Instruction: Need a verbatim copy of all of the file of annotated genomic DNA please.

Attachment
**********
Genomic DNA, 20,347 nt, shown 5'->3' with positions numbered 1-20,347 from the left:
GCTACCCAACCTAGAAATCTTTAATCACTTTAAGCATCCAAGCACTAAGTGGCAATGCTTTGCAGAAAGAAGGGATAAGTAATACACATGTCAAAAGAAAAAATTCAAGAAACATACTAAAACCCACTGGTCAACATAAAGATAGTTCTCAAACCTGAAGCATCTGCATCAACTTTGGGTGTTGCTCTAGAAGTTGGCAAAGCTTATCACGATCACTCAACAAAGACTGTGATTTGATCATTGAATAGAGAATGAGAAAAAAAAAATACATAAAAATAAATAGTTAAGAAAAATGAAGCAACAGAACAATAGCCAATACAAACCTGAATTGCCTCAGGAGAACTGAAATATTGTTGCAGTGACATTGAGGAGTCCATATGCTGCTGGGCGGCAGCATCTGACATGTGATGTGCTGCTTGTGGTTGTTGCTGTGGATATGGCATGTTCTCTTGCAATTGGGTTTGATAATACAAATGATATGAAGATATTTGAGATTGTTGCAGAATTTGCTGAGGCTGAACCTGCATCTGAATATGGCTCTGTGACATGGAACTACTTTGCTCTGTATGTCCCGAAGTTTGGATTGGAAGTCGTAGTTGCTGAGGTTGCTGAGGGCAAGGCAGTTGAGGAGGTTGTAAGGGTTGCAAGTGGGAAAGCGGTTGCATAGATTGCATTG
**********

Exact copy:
Genomic DNA, 20,347 nt, shown 5'->3' with positions numbered 1-20,347 from the left:
GCTACCCAACCTAGAAATCTTTAATCACTTTAAGCATCCAAGCACTAAGTGGCAATGCTTTGCAGAAAGAAGGGATAAGTAATACACATGTCAAAAGAAAAAATTCAAGAAACATACTAAAACCCACTGGTCAACATAAAGATAGTTCTCAAACCTGAAGCATCTGCATCAACTTTGGGTGTTGCTCTAGAAGTTGGCAAAGCTTATCACGATCACTCAACAAAGACTGTGATTTGATCATTGAATAGAGAATGAGAAAAAAAAAATACATAAAAATAAATAGTTAAGAAAAATGAAGCAACAGAACAATAGCCAATACAAACCTGAATTGCCTCAGGAGAACTGAAATATTGTTGCAGTGACATTGAGGAGTCCATATGCTGCTGGGCGGCAGCATCTGACATGTGATGTGCTGCTTGTGGTTGTTGCTGTGGATATGGCATGTTCTCTTGCAATTGGGTTTGATAATACAAATGATATGAAGATATTTGAGATTGTTGCAGAATTTGCTGAGGCTGAACCTGCATCTGAATATGGCTCTGTGACATGGAACTACTTTGCTCTGTATGTCCCGAAGTTTGGATTGGAAGTCGTAGTTGCTGAGGTTGCTGAGGGCAAGGCAGTTGAGGAGGTTGTAAGGGTTGCAAGTGGGAAAGCGGTTGCATAGATTGCATTG